How can you be expected to make that sudden choice which has significant short and long-term implications on you, your business, your family and your life, without having the facts, all the facts, and not just the facts the CRA wants you to have, or that you believe they are telling you.
That’s where I come in, specifically, this blog, this business and this business model.
I want you to know the truth.
I want you to be able to make an informed decision whether that decision is made via information found on this blog, or on my website, or through an email to me. I want you to be able to understand the CRA and their collection, enforcement, audit, filing process and administrative process as well as I do.
I want you to understand the corporate culture there and that very infrequently is there an agent on the other side of the phone with your picture on a dart board in their cubicle.
I want you to know your options, your best next steps and that your long-term plan of action will not only help you resolve your tax situation but also keep you and the CRA happy.
I want you to know that in situations where I feel that you cannot do this alone, that I can help you, and will help you, make matters right, and I want you to know that a tax problem does not occur overnight and resolving them can take a long-time.
I have the knowledge and understanding that no-one else can claim to possess about the CRA collections policies and process and I don’t say that to boast, but rather to inform. I don’t profess to have an “army” of “real” CRA staff with me, nor do I pretend that background is in any area other than where it shows on my web-site, blog, and on my LinkedIn profile. Collections, collection, collections.
I’m also not going top pretend that a background in Appeals or Audit is going to help you better than a back ground in Collections. To each their own.
I write my blog posts myself and where possible I cite everything I can to the CRA website so that you can be comfortable knowing that information you read on my social media platforms are sourced from the people who want you to pay your taxes and question your deductions and filing deadlines.
I don’t write my posts in order to scare anyone or to force them to use my services, because quite frankly, I want everyone to be able to navigate the Canadian tax system without ever having problems and running afoul of the CRA and in a perfect world, one day I’ll be able to provide a users guide to the CRA to allow people to file, re-file and pay without incurring penalties and / or interest and where the CRA understands why people can’t, won’t or are unable to do so and then have the CRA deal with them in an understanding manner.
But for now, we have to take it one day at a time, and one situation at a time.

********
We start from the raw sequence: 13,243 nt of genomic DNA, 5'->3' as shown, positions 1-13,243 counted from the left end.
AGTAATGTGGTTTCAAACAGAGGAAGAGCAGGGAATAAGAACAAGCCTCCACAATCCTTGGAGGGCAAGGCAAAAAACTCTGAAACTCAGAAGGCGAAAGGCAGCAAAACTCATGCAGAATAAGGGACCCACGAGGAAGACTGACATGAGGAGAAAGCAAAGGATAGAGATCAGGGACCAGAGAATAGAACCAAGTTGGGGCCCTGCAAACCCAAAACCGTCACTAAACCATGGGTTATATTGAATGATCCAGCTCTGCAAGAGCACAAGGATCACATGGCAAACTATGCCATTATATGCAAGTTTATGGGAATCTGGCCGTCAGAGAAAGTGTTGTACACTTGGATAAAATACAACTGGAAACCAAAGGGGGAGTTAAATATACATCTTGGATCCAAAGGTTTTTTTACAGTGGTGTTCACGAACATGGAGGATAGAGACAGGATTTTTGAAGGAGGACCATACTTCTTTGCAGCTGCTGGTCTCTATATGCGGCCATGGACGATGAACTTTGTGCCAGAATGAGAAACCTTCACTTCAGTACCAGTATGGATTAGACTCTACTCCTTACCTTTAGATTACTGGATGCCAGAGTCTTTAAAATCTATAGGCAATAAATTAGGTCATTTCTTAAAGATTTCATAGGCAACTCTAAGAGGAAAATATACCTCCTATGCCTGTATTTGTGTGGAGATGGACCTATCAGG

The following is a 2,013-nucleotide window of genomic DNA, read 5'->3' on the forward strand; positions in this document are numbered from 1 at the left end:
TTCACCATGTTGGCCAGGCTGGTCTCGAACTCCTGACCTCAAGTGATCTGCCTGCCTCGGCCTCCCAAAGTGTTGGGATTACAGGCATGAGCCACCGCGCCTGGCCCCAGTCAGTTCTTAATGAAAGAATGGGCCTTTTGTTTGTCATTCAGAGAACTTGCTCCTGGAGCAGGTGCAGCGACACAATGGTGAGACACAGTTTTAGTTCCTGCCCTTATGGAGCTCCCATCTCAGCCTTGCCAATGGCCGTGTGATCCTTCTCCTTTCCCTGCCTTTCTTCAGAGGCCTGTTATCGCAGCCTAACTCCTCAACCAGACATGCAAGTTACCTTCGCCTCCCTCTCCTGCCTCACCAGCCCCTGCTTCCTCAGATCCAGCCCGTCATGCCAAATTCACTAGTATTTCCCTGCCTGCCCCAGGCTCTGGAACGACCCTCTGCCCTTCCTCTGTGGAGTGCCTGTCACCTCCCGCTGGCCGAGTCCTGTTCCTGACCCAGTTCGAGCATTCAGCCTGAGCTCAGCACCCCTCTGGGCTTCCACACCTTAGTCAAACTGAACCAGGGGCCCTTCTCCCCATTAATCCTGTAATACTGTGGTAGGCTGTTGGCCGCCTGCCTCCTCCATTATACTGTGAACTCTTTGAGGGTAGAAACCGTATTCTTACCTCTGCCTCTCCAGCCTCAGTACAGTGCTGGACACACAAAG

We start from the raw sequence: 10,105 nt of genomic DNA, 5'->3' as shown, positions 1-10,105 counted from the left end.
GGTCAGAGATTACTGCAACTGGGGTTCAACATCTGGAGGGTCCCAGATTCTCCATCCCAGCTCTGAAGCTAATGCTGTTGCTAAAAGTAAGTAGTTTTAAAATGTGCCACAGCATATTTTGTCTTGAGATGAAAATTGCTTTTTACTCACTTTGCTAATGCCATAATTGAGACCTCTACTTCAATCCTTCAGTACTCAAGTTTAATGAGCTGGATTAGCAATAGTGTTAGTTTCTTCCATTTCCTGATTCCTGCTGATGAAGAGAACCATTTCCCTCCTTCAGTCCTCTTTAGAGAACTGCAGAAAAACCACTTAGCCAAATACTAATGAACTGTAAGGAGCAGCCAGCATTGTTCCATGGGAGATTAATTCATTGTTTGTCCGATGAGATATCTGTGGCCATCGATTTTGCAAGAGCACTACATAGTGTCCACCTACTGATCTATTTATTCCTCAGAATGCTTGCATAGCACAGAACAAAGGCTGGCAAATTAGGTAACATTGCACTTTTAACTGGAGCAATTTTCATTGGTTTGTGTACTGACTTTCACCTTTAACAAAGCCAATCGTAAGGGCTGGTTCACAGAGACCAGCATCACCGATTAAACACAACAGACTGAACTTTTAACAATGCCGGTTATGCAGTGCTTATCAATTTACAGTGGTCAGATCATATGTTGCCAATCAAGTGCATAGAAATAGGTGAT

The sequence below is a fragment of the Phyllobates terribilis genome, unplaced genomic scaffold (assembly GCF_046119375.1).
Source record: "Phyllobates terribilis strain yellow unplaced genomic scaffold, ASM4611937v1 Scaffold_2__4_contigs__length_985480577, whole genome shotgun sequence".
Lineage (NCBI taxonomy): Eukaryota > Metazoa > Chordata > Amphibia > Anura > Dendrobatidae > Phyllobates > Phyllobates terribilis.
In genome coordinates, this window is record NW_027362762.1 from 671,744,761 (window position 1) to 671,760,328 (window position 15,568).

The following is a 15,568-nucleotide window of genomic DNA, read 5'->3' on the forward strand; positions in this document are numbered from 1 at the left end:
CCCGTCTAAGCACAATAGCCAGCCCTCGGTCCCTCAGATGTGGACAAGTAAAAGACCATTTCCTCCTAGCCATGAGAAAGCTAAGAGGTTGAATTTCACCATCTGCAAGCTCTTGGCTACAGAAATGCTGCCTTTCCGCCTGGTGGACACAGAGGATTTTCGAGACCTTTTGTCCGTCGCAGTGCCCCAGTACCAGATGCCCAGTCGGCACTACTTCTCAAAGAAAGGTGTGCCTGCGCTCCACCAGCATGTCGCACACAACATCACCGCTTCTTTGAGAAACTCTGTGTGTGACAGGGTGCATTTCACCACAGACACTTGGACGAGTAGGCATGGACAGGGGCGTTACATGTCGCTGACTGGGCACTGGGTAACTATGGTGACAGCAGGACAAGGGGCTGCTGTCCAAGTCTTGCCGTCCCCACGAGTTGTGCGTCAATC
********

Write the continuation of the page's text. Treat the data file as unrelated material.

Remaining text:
The best day to start fixing tax problems is today. There are always solutions and there are always options. In deciding what you want to do, you need to make sure you are getting the right information and from the right sources. Be wary of what you read on the Internet because it can make you want to close your blinds, change you name and hide from the CRA when all they want you to do is to close an account or file a nil return.
Get the facts!
inTAXicating Tax Services offers a free 15-minute consultation to determine how to best proceed with a tax situation.
From there if’s decided that a written plan of action is needed, I can produce one for you.
If from that, a decision is made to engage inTAXicating to represent you in your dealings with the CRA, then we determine if the hourly or fixed plan works best for you.
You don’t have to worry about opening those brown envelopes. Help is here!
I had a nice long conversation with a client the other day regarding the potential that either the Canada Revenue Agency (CRA) or the Provincial government (in Ontario) were going to pursue a Director’s Liability assessment against him for the debts of his now-deceased corporation. Part of the discussion surrounded how the Canada Revenue Agency and the former Ontario Retail Sales Tax (RST) group handled assessments, and the criteria they used when reviewing whether or not to pierce the corporate shield, plus the importance of a due diligence defense.
During my employment at the Canada Revenue Agency (CRA), I felt I needed to gain a more thorough understanding of Director’s Liability and figure out why there were so few assessments raised in our office compared to other offices. I personally had not raised any Director’s Liability assessments mainly because I was effective on the phone and combined with meetings, was able to resolve many debts prior to the assessment stage. Still, Senior Management encourage the Collections staff to utilize this collection tool more, so as the Resource and Complex Case Officer, I asked for, and was given, the Director’s Liability inventory to control.
By controlling the Director’s Liability inventory, that meant I needed to know the ins and outs of Director’s Liability – section 227.1 of the Income Tax Act and section 323 of the Excise Tax Act, because if anyone in our office wanted to raise an assessment, I would have to review their account, ensure all of the much-needed grunt work had been completed, then ensure they had spoken to the Director(s), given them sufficient notice, provided them time for a Due Diligence Defense, at which point I could sign off and begin to track the file.
After organizing that inventory and rolling out the new procedures, I began to scour the accounts in our office for potential Director’s Liability assessments, then, in addition to my other inventories, provide recommendations and suggestions to the staff on how to proceed if I felt there was a possibility for an assessment. Management decided instead of burdening the staff, I should just take those accounts I felt were ready for Director’s Liability assessments and work them, plus all of the other accounts I was tracking where assessments were raised too.